It was all over in a matter of minutes. And I’m not sure I could identify a single rider other than Roche who was setting the pace at the front ahead of Delgado.

All I got were a couple of blurred photos that I wouldn’t see until September when I returned to Australia and could find the funds to have the film processed. Those images are long since lost and they are largely inconsequential. They couldn’t possibly have offered anything near the spark of memory that today’s drive up that same climb did.

Back then, as I sat on the roadside waiting for the peloton I wrote in a journal – longhand notes were scribbled down for no one but me. And I remember stating: ‘This is the Tour. This is cycling. It’s a sport I’m learning to understand – and it’s something I’d like to follow.’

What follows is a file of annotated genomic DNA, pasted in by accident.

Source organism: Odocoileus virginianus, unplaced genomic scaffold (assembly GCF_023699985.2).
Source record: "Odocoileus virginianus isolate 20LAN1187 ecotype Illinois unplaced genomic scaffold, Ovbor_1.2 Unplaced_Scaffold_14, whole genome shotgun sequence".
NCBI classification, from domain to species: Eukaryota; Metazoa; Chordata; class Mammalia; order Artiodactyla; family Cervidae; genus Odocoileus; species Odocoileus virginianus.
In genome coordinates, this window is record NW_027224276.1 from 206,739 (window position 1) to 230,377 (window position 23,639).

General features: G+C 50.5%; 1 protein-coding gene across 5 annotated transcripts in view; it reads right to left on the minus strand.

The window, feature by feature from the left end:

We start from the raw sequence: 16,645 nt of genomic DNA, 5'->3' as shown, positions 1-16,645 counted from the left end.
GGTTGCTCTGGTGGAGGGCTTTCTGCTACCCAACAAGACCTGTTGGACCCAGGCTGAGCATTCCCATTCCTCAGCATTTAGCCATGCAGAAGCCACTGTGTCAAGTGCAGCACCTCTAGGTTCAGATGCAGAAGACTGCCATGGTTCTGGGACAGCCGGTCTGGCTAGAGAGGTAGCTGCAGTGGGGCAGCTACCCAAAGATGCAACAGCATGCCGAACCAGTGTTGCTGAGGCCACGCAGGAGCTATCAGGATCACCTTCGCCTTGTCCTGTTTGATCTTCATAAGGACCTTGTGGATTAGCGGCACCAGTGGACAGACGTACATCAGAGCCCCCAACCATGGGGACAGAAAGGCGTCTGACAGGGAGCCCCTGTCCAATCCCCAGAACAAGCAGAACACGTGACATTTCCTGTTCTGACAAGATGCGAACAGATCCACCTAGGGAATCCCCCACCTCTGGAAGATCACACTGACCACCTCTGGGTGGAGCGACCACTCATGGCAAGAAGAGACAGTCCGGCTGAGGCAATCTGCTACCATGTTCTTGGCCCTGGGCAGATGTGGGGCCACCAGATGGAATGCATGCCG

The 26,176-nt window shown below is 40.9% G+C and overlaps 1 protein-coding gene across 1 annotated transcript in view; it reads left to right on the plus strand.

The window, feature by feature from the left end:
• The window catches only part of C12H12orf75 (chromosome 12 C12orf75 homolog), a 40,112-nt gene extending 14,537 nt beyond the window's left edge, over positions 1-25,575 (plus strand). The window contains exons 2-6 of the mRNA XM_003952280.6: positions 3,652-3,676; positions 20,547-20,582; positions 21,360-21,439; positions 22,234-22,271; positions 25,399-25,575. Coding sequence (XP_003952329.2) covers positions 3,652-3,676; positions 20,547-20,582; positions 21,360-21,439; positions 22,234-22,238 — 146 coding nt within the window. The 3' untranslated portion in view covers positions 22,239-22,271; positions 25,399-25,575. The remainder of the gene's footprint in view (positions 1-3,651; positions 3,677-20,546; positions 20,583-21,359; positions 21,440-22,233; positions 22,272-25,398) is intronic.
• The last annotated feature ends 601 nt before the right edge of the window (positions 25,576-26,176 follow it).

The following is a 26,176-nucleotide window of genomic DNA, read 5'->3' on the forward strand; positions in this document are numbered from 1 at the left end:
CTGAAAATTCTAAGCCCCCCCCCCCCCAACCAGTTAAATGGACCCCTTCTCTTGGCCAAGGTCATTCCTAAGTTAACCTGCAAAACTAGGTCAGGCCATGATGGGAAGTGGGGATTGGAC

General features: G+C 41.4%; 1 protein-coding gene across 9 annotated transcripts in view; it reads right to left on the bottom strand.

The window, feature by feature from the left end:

I was always a cyclist. But the experience on the day that Rolf Jaermann beat Pedro Delgado and Stephen Roche to win the stage at St-Gervais at the foot of Mont Blanc changed me. I’m proud to say that I’m now a cycling writer and have been for many years.

I’d promised myself back in 1992 that I’d come back. Eventually I did.

I’ve been coming back to this race for 20 years. The scene has changed a lot and in the press room today not many would recall the day Jaermann won a stage.

It is now just one of many stages I’ve seen pass me by and in the scheme of things it’s inconsequential but it changed me and gave me some direction in life.

The backpack collects dust but my interest in his race remains. And just driving the road I walked all those years ago provides a strong reminder of what an impact cycling and the Tour have had on me as a person.

Surely I’m not alone in the flashback department. Of the hundreds of thousands who line the roads of this race, there’s surely someone out there thinking, ‘I’d like to make this my vocation.’

I did and I’m pleased about that.



– By Rob Arnold